If you are tired of shaking liquid-liquid extractions (LLE) and want to move onto a technique that is less labor-intensive, solid phase extraction (SPE) may be your answer! There are manual as well as automated options available for solid phase extraction. It may seem like more work for your lab to move to a different technique, but what you gain in time savings may be worth it to you in the end.
Continue reading Why move to Manual or Automated Solid Phase Extraction?
Every step within a solid phase extraction (SPE) procedure is imperative, but one of the most important steps that must be done properly is the air-dry step. As you may know, the conditioning step prepares the SPE prior to the sample load to ensure that the sample load process will capture the analytes of interest within the media bed. However, once the sample is done loading, there is a lot of water that is left on the disk. Depending on the solvents that you are using following sample load and the analytes you are capturing, an improperly dried SPE disk could ruin your day.
Continue reading Why does your SPE disk need to be dry?
Ugh…I think we can all agree that the worst thing that can happen when testing high profile samples is losing an extract due to phthalate contamination. Whether you are extracting 525.2 or 625.1 samples, phthalates can ruin your day and wreak great havoc, causing false positives! We wonder where they all come from and how they got in the extract in the first place because we try our best to make sure our lab supplies and instruments are clean. As we all know though…phthalates are literally everywhere floating around in the air and settling on surfaces. However, I am here to talk about one place in particular: solvent squeeze bottles. We take extra precautions when refilling our squeeze bottles, but there is always the potential of introducing phthalates into them if they are not refilled or used properly.
Continue reading Common Mistakes by the Lab Series: The Pain of Contaminated Squeeze Bottles
Have you ever thought to yourself I wish there was one way to effectively extract all of our aqueous samples? For instance, there are several methods available to extract aqueous samples, such as extraction method 3510 liquid-liquid extraction (LLE), method 3520 continuous liquid-liquid extraction (CLLE), and method 3535 solid-phase extraction (SPE). Wouldn’t it be more convenient to use one extraction method within the lab for most if not all of your aqueous extractions?
Continue reading Simplifying Water Extractions with SPE – One Matrix, One Method Extraction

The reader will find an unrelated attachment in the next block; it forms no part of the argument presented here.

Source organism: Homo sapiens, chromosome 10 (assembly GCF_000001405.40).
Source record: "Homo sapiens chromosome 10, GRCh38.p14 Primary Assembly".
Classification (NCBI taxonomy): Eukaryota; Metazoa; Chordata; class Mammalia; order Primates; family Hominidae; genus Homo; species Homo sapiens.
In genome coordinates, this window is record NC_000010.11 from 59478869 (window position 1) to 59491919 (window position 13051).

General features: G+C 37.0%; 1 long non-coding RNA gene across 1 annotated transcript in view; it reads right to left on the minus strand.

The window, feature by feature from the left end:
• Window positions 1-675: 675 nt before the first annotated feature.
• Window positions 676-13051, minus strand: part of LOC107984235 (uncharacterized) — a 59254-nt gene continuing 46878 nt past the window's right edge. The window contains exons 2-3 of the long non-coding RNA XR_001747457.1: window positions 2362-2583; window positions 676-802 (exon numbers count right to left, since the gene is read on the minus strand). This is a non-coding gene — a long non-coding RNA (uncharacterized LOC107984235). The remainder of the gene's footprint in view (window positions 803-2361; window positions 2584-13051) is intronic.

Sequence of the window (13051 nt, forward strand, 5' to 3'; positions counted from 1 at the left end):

It is question and answer time and we are starting with TurboVap® evaporators and their use in an environmental lab. The TurboVap® evaporation system by design utilizes a patented gas vortex shearing technology. You may be asking yourself, “what does that mean?” I know I did when I first heard about it! Read on to learn more about what this does for your lab evaporation.
Continue reading What does gas vortex shearing do in evaporation? Why should I care?
Do you have issues seeing acceptable recovery of your phenols? I know I do. These compounds can be challenging to recover and quantitate, and are also found just about everywhere! Read on to learn a couple of fun facts about phenols, but first, let’s explain why phenols can be difficult to work with.
Continue reading Why are my phenol recoveries low on my EPA Method 8270/625.1 extractions?
Have you ever put your water sample onto your Biotage® Horizon 3100 extractor and all your prewet/conditioning steps worked great and then suddenly, the water inlet valve opens, and nothing happens! This can be terrifying because a lot is riding on those samples! If you notice this right when it happens, a simple wiggle of the sample bottle should introduce air into the bottle releasing the water, in turn loading your sample. However, you do not want this happening all the time, especially when you leave your extractor for a while, come back, and see that your sample never loaded!
Continue reading Hydrophilic Solution for Your Vapor Lock Dilemma
Do you ever tire of using sodium sulfate to dry your extracts? I know I do. That is why, whenever I get the chance to avoid using it, I do. The worst experience when using sodium sulfate is when you do not use enough of it, and the sodium sulfate reaches its maximum capacity leading to water breakthrough into your ‘what was supposed to be a dried extract.’ Then, you must dry the extract again with more sodium sulfate. When you are a high throughput lab, redoing steps is not ideal. Unfortunately, EPA Methods 525.2 and 525.3 require sodium sulfate drying as the drying technique, to name a couple, but not all EPA methods require sodium sulfate for drying. That is why when there is an alternative technique available and you are permitted to use it, why not use it?!
Continue reading EPA Methods and the Use of Drying Techniques
“Oh my! This is crystal clear!” – said nobody who has ever read through an EPA Method.
For anyone who processes samples in an EPA-regulated laboratory, you know that these methods can be very specific in some spots, and incredibly vague in others. The complexity worsens if you’re following one method for sample cleanup and another method for sample preparation and data collection. Consult this handy infographic to make sure you’re following the right methods for sample cleanup, processing and analysis.
Continue reading To Be or Not to Be Water Miscible